Therefore, prior to any policy programme to resolve the problem of insurgency in the region, the political processes that has been framed and pursued to convert a breeding ground of insurgencies must be reversed first. Simultaneously, the attitude and security obsess mindsets of the central government should also change and embrace the region with open arms so as to restore the lost confidence of the common people.

Insurgency is the major problem inflicting the region. With the passage of time it has increasingly become more complex and difficult to understand as their objectives, role and activities varied widely. In the name of nationalist movement they were involved and interfered in every state’s affairs including household chores, like a moral police, of their people. Each insurgent group runs parallel government. In a way, apart from Sikkim and Arunachal Pradesh, all the remaining states have multiple governments.

The problem of insurgency has become the stumbling block in the course of development. It floundered every development strategy and hampered all the developmental works. Kidnapping, extortion, killing, bandh, strikes and curfews had become the order of the day. At the same time, the numbers and activities of the plain criminals masquerading as insurgents have also increased alarmingly. In short, the region has reached the pinnacle of the industrialization of insurgency and criminalization process.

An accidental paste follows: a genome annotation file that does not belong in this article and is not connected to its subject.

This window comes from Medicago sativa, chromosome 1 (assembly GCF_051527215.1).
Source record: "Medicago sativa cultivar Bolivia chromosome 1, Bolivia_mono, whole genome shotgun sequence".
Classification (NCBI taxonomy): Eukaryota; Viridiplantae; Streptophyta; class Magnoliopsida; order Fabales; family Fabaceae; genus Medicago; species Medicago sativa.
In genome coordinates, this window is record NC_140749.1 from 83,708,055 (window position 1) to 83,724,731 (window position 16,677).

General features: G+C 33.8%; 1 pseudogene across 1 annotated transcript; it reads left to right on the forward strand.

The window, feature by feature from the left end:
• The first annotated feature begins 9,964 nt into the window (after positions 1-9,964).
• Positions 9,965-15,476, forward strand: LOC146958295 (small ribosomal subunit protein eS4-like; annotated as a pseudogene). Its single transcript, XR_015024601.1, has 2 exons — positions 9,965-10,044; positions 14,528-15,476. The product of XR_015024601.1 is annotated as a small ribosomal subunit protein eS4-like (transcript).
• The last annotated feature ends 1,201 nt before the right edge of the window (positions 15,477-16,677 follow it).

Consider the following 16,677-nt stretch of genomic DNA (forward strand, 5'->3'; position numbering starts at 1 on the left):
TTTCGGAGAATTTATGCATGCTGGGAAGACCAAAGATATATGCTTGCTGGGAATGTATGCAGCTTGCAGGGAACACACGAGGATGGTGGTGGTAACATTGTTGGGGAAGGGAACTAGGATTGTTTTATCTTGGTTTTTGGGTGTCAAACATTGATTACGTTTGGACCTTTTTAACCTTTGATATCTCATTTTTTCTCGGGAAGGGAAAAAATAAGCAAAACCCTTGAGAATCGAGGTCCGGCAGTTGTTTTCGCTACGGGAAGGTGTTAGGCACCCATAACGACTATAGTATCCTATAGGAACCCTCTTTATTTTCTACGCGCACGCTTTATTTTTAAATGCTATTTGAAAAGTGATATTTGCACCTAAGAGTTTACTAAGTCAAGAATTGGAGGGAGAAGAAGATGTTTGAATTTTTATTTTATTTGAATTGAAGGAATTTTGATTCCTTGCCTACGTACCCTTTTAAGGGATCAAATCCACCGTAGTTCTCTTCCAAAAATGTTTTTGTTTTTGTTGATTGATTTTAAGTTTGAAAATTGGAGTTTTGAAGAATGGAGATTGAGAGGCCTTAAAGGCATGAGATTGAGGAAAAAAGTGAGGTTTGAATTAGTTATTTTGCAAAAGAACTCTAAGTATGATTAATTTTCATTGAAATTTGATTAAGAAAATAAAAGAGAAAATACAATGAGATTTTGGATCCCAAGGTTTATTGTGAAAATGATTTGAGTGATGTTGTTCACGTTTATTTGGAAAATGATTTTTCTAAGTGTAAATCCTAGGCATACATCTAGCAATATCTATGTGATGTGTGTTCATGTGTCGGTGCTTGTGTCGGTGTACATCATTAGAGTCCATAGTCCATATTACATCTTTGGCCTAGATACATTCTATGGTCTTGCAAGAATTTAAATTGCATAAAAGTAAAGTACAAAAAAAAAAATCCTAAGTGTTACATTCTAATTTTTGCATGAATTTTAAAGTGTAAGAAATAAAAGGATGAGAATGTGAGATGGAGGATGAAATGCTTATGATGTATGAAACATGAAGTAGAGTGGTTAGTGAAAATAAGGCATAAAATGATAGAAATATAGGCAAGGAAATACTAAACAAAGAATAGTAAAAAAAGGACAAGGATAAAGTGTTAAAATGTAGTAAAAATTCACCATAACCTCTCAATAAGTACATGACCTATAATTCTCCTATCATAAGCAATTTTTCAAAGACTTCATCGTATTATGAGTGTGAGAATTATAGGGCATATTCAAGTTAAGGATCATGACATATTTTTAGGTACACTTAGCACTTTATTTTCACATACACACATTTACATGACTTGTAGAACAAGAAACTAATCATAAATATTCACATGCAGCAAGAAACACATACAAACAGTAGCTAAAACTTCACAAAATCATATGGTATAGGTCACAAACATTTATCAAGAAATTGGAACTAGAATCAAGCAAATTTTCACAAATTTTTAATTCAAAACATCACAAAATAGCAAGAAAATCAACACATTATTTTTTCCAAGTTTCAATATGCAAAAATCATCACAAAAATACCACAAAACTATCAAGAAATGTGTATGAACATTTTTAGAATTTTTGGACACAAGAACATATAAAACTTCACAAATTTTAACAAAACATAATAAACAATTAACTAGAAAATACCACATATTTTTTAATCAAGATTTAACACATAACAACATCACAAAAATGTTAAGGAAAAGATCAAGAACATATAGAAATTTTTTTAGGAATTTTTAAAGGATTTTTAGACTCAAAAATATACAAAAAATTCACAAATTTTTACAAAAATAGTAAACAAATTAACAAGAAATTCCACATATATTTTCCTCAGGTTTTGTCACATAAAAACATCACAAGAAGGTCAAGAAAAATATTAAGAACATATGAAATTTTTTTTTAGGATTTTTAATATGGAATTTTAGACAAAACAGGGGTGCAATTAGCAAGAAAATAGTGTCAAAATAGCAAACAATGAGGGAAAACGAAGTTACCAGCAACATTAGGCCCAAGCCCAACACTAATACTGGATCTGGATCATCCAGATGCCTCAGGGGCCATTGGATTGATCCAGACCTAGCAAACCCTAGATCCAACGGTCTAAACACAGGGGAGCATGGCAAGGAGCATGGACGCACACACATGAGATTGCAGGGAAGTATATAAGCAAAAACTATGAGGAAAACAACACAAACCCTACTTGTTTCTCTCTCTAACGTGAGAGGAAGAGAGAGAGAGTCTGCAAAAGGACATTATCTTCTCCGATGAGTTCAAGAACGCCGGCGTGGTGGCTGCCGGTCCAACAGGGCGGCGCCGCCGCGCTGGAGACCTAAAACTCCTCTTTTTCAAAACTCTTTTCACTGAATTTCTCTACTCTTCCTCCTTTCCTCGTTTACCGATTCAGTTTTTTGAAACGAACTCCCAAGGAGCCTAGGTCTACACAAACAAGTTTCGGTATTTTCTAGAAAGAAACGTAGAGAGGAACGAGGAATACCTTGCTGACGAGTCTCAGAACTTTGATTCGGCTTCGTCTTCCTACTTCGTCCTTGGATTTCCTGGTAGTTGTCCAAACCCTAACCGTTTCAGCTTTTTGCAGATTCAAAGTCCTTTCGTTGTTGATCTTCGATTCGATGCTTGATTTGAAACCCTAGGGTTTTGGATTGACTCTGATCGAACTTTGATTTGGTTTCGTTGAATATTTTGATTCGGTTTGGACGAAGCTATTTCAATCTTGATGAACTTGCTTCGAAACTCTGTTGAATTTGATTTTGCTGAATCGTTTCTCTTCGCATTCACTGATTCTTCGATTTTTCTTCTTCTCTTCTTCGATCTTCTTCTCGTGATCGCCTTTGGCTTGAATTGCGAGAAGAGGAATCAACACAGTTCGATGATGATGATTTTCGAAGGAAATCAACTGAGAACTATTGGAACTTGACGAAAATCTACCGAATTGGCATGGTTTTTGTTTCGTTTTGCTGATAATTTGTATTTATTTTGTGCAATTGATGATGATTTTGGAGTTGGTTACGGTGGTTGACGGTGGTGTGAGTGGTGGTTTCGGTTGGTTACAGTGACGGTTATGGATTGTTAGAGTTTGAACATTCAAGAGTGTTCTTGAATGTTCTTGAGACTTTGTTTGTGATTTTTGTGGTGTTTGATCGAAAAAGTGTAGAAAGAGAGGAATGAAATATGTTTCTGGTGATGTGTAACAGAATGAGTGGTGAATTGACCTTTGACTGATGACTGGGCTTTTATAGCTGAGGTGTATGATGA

It would not be easy to find the solution. However, keeping in mind the rising global terrorism, it would be wise to work on a holistic approach for amicable solution sooner than the later. At the same time, what every

insurgent group, operating in the region, should realize is that the formation of separate homeland or attainment of more autonomy or sovereignty is not the solution because within itself formation of new group with new demand can not be ruled out.